Discerning Prophetic Detail

This entry is part 107 of 374 in the series Inquiring Minds

How do we try to piece together all of the details of the Old Testament prophecies so that we understand things like the incarnation and the second coming? How do we separate the events?

It’s not easy to piece together all the details from prophecies in the Old Testament. It would be nice if all of the prophets would have said, “Now I’m talking about the incarnation.” And then after that would’ve said, “I’m putting this in order so that you realize this is now about the second coming and the end times.”

But they didn’t do that. Here’s an example. When Isaiah prophesied about the Messiah, a familiar passage from Christmas time, Isaiah 9:6-7, he starts by talking about the birth of a son, referring to Jesus’ incarnation, his first coming.

The “government” that rests on his shoulder is most likely the kingdom of God. He demonstrates rulership of this kingdom during his first coming. However, reading  Isaiah 9:7 right after, we would get the impression that this is also part of the first coming.

But try to apply it to the first coming of Jesus. Was there peace to no end when he was here the first time? Did Jesus sit on the throne of David in Israel? Did he establish justice and righteousness forever? I submit that this has yet to be fulfilled in the second coming of Christ.

During the millennial reign, Jesus will indeed sit on the throne of David and he will establish a kingdom that is full of peace, justice, and righteousness. And he will reign forever. So as far as I can interpret and understand Isaiah 9:7, it speaks of the second return of Christ.

But the prophets did not see a delineation between the first and second coming of Christ. They saw the whole thing in one vision. And that is why the prophecies are laid out the way they are. That makes it more difficult for us who read them afterward.

If you think the Old Testament prophecies are confusing enough, try reading Revelation straight through and making sense of it the first time. These are confusing because it’s the prophets saw them in their visions as complete.

The apostle John tells us in the beginning of Revelation that he had this entire prophecy given to him on a Sunday (Revelation 1:10). They even talk about the end of time as though it has already occurred.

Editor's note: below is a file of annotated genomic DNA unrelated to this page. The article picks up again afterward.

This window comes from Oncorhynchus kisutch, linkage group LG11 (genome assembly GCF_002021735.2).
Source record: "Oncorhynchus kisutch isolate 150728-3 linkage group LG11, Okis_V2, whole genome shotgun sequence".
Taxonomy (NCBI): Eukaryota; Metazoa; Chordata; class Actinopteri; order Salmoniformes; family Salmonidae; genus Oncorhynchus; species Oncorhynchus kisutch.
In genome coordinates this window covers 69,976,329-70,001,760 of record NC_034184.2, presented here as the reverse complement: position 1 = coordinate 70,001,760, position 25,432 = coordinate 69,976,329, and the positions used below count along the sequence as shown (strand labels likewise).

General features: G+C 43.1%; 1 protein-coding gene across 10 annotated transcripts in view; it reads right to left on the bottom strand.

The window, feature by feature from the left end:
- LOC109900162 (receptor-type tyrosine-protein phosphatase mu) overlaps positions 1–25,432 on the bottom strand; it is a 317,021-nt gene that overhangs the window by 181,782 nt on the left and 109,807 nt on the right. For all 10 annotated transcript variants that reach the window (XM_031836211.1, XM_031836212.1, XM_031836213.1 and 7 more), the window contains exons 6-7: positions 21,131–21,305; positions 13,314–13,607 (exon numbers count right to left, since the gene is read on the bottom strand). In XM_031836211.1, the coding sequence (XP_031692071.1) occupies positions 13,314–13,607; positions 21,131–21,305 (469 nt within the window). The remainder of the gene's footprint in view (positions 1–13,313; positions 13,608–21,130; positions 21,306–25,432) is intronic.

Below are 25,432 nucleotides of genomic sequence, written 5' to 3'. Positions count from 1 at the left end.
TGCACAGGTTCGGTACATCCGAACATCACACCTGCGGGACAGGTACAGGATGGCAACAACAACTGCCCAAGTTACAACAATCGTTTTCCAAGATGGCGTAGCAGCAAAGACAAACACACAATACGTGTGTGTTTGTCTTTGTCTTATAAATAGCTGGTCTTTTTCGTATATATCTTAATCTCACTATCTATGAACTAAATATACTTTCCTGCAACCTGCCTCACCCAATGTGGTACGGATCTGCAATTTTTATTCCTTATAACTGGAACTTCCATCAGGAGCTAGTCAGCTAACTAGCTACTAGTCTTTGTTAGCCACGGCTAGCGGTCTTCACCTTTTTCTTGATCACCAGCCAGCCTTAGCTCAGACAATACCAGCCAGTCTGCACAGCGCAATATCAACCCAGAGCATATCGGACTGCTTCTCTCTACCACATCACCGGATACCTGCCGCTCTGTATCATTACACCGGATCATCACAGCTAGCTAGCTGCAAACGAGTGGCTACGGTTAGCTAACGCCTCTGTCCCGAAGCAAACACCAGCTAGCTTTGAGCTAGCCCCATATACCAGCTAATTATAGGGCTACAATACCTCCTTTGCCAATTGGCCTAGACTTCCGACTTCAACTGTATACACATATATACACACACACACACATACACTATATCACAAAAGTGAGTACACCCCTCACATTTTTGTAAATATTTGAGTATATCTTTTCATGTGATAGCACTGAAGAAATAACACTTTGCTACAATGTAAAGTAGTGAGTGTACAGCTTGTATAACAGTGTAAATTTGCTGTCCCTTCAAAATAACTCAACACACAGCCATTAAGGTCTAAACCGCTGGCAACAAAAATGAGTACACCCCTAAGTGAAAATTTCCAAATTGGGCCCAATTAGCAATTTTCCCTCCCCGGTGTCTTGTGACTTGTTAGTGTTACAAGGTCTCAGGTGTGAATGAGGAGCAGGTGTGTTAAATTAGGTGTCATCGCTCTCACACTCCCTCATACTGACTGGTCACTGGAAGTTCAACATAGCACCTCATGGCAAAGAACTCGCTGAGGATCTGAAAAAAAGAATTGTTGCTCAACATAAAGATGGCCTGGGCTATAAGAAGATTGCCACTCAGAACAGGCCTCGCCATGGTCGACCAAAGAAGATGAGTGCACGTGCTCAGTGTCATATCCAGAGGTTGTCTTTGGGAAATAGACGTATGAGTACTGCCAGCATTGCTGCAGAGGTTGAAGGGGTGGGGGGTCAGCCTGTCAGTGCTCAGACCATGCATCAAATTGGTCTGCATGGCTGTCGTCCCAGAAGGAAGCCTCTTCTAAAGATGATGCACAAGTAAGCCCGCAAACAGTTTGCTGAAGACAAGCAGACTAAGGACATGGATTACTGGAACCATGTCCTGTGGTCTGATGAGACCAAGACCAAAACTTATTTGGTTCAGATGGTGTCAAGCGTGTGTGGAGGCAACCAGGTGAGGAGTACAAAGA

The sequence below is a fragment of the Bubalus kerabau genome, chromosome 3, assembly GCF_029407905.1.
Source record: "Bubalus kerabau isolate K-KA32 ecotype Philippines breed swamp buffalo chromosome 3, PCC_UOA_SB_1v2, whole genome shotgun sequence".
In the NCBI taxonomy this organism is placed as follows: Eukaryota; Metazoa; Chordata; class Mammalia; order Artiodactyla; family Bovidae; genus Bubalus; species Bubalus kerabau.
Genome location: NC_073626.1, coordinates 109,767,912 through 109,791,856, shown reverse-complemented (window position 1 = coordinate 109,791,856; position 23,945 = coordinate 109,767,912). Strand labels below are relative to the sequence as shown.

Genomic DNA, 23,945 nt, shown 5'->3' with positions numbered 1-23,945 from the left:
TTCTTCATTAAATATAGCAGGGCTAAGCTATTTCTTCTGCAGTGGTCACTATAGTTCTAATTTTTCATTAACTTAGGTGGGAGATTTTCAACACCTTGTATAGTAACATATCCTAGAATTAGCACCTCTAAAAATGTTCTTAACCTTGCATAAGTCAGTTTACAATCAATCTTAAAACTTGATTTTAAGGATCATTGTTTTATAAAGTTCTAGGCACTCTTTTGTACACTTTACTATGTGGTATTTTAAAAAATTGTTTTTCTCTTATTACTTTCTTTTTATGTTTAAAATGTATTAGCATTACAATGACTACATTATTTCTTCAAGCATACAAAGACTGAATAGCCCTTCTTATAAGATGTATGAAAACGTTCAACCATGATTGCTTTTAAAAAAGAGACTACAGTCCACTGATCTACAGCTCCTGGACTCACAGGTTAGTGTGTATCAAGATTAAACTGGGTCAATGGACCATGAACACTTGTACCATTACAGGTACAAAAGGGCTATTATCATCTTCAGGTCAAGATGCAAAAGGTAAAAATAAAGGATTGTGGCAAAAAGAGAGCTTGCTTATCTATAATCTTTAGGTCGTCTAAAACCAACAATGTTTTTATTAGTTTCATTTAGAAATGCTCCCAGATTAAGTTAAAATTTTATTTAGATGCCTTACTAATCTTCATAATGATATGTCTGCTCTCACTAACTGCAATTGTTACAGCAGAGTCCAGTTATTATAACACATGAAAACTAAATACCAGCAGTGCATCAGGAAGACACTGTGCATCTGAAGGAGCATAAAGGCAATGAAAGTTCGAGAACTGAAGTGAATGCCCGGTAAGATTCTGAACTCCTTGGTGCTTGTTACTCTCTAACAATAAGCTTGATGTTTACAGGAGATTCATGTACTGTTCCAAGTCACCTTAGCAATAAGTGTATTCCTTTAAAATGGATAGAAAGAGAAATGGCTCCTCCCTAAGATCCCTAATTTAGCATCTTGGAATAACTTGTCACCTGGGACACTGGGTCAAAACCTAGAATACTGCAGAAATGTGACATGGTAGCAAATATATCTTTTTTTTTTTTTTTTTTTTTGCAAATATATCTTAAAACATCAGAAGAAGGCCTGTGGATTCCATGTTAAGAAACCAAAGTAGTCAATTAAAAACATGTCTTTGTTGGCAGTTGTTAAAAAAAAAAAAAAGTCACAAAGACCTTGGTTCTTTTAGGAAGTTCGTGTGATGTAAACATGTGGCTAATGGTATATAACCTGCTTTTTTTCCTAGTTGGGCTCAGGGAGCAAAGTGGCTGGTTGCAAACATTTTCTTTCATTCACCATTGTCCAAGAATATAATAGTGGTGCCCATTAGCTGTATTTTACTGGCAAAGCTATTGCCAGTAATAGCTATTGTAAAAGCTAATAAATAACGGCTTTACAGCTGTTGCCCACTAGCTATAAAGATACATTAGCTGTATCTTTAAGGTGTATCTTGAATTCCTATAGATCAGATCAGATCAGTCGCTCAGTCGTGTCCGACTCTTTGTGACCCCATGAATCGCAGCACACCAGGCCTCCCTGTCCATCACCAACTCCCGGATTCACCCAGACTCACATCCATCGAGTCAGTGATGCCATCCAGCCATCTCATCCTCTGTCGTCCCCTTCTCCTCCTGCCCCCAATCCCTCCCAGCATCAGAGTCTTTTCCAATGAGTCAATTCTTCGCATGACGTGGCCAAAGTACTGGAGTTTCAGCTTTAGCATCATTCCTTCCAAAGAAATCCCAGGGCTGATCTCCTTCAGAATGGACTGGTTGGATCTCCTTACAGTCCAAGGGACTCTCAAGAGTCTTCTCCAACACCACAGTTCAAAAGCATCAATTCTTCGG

So how can we make sense of the prophecies? We carefully read through each one, separating prophecy we know Christ fulfilled in his first coming. And then we look to the second coming and see what prophecies lean toward fulfillment in that time.

But don’t forget that there is the time we live in, between Christ’s first coming and his second coming. There are prophecies about the time we live in as well. It is best to corroborate prophecies with other prophecies to get a fuller picture of everything that is happening.

The very best thing we can do when we are not sure is to get different opinions on which ones have been fulfilled, which parts have yet to be fulfilled, and which parts we live in now. Ask your pastor, Bible teachers, and scholars.

Consult commentaries and other resources from people who have spent their lives trying to figure these things out.  But at the same time, we must not become too authoritative or dismissive of anyone’s ideas.

It’s almost like Paul said in 1 Corinthians 13:12, “Now I know in part; then I will know fully.” We’re not going to get everything right. But that doesn’t mean we don’t try. We give it our best shot and we wait until eternity when we can ask the prophets themselves and get everything straightened out.

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